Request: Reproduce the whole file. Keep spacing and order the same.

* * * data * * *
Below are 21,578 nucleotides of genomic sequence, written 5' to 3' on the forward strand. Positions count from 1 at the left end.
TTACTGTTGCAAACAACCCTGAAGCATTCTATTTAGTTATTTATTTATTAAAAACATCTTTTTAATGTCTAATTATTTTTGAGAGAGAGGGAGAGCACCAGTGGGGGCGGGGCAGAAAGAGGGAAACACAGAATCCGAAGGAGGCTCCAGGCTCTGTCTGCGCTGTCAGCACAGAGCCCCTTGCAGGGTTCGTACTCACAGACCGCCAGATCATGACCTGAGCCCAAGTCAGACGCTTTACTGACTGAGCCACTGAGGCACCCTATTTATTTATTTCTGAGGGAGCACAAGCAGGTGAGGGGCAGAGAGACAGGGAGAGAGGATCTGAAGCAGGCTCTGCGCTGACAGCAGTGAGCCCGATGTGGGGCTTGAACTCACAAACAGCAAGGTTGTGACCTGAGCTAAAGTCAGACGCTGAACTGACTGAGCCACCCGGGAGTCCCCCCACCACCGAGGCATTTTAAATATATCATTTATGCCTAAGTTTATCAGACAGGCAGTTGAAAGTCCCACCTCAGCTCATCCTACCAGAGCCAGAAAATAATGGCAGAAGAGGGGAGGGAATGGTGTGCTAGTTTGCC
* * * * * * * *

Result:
Below are 21,578 nucleotides of genomic sequence, written 5' to 3' on the forward strand. Positions count from 1 at the left end.
TTACTGTTGCAAACAACCCTGAAGCATTCTATTTAGTTATTTATTTATTAAAAACATCTTTTTAATGTCTAATTATTTTTGAGAGAGAGGGAGAGCACCAGTGGGGGCGGGGCAGAAAGAGGGAAACACAGAATCCGAAGGAGGCTCCAGGCTCTGTCTGCGCTGTCAGCACAGAGCCCCTTGCAGGGTTCGTACTCACAGACCGCCAGATCATGACCTGAGCCCAAGTCAGACGCTTTACTGACTGAGCCACTGAGGCACCCTATTTATTTATTTCTGAGGGAGCACAAGCAGGTGAGGGGCAGAGAGACAGGGAGAGAGGATCTGAAGCAGGCTCTGCGCTGACAGCAGTGAGCCCGATGTGGGGCTTGAACTCACAAACAGCAAGGTTGTGACCTGAGCTAAAGTCAGACGCTGAACTGACTGAGCCACCCGGGAGTCCCCCCACCACCGAGGCATTTTAAATATATCATTTATGCCTAAGTTTATCAGACAGGCAGTTGAAAGTCCCACCTCAGCTCATCCTACCAGAGCCAGAAAATAATGGCAGAAGAGGGGAGGGAATGGTGTGCTAGTTTGCC